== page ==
So it was about a year and half ago that we started working on the blank canvas we named Dreamland.
How it looked before we started…
At that time, I hadn’t done my PDC yet, but we worked out of David Jacke’s books (Edible Forest Gardens, Vol 1 and 2), almost page for page, documenting objectives, listing plans, drawing a concept design and so on. Looking back now, we applied a lot of permaculture principles in that design.
Fast forward to today, 18 months later, and we are still on plan, in broad terms. We are still implementing a savannah style forest garden, which suits our climate (as well as our resources and the critters in our area) better than a lush thick forest design. There have obviously been minor deviations where we changed our minds, changed the design to be more practical, or to improve the flow through the landscape.
Some of our paths flowing through the landscape
Two secret gardens
(Note to self: both secret gardens need to be re-seeded with our fescue /clover mix.)
The major landscaping features are still to plan. Well, it’s a bit late to change now!
However, our plants list has changed considerably. In addition to our original list of fruit trees (minus a few who didn’t make the last dry summer, plus a few replacements – which are doing very well), we have added many native plants and bush tucker specimens.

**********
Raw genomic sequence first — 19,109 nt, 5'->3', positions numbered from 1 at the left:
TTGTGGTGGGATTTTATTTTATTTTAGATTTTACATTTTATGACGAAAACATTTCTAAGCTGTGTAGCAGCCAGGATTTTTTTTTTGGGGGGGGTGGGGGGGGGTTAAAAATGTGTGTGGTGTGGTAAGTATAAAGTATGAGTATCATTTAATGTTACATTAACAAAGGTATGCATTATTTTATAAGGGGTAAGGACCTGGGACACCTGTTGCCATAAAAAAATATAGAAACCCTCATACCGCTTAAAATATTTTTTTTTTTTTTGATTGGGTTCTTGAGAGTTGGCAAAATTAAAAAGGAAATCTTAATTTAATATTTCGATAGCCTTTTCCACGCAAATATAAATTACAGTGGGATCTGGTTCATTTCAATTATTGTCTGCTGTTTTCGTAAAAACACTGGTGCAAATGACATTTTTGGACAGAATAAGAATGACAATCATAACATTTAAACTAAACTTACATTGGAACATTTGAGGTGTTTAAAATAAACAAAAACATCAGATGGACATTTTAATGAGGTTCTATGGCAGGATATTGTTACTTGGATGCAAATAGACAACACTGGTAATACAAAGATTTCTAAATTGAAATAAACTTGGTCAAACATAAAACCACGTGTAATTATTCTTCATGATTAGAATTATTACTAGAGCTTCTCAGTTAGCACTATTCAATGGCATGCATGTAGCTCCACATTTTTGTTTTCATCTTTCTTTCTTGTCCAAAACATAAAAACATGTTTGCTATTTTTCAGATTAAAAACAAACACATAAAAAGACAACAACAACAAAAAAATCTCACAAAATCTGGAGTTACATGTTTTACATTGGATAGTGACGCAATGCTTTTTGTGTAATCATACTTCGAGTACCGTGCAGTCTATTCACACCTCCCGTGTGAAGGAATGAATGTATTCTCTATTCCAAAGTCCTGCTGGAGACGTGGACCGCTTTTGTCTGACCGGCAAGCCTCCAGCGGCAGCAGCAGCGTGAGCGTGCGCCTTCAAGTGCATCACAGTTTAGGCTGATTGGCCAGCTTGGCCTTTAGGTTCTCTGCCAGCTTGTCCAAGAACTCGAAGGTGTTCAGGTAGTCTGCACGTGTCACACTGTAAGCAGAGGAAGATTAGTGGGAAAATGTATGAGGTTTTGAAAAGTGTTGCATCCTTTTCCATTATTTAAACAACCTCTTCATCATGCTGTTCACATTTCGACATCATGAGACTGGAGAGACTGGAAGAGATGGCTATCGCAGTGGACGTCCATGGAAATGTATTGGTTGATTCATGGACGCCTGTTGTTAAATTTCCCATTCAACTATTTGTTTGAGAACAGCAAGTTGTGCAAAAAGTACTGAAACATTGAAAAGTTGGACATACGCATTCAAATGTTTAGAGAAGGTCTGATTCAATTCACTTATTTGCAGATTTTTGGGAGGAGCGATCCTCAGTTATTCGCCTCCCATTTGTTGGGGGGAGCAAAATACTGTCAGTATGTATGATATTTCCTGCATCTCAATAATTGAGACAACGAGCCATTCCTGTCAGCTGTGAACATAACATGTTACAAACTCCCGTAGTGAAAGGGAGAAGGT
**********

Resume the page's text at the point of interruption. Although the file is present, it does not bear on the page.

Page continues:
I always complain that things grow slowly in our neck of the woods, but if I look at some of the guilds, I can’t complain too much. Most of the little treelets even have fruit on them.
I’m sure the bees will be happy!
One of the changes we made was to use some of the understory spaces for diverse (i.e. mixed planting) no-dig potager style forest garden beds (as we call them). We have already harvested a lot of vegetables from these.
Of course, there are areas where we still need to do the underplanting, but we made the conscious decision that we have to source and propagate those plants ourselves. So to those cuttings and seedlings in the greenhouse: “grow!!!!” But it’s this on-going development, and retro-fitting guilds under the few existing fruit trees (not shown in this essay) that keeps the project interesting. Just yesterday I sowed some seeds and made more cuttings for these areas.
All in all, it seems that our soil improvement efforts (mulch, biodynamics, composting, nitrogen fixers and more) are all contributing. At places, we have better growth than next door at Homeland. Whether that is due to soil history or due to our improved soil management practices is hard to answer.
If we can continue to get good bursts of unseasonal rain throughout this summer, and keep up with our irrigation efforts, we should slowly see more and more shade getting established in and around the forest garden, which should reduce our watering efforts considerably. The same applies for organic material. One day, it will almost manage itself… but in the meanwhile, there is work to be done!